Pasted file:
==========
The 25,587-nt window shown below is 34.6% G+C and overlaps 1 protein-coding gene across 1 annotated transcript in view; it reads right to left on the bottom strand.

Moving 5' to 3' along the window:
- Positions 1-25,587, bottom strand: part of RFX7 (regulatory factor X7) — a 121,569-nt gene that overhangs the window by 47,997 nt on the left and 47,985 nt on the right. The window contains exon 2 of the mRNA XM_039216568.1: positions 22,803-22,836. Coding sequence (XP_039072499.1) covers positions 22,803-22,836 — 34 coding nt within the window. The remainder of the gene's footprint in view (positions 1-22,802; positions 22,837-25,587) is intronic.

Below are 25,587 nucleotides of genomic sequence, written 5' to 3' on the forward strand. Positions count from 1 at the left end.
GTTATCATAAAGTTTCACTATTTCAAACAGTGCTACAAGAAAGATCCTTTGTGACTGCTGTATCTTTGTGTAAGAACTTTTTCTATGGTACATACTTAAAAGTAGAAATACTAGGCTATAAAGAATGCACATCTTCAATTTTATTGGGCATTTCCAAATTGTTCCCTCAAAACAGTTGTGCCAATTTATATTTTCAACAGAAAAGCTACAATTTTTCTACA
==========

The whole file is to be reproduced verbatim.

The 25,587-nt window shown below is 34.6% G+C and overlaps 1 protein-coding gene across 1 annotated transcript in view; it reads right to left on the bottom strand.

Moving 5' to 3' along the window:
- Positions 1-25,587, bottom strand: part of RFX7 (regulatory factor X7) — a 121,569-nt gene that overhangs the window by 47,997 nt on the left and 47,985 nt on the right. The window contains exon 2 of the mRNA XM_039216568.1: positions 22,803-22,836. Coding sequence (XP_039072499.1) covers positions 22,803-22,836 — 34 coding nt within the window. The remainder of the gene's footprint in view (positions 1-22,802; positions 22,837-25,587) is intronic.

Below are 25,587 nucleotides of genomic sequence, written 5' to 3' on the forward strand. Positions count from 1 at the left end.
GTTATCATAAAGTTTCACTATTTCAAACAGTGCTACAAGAAAGATCCTTTGTGACTGCTGTATCTTTGTGTAAGAACTTTTTCTATGGTACATACTTAAAAGTAGAAATACTAGGCTATAAAGAATGCACATCTTCAATTTTATTGGGCATTTCCAAATTGTTCCCTCAAAACAGTTGTGCCAATTTATATTTTCAACAGAAAAGCTACAATTTTTCTACA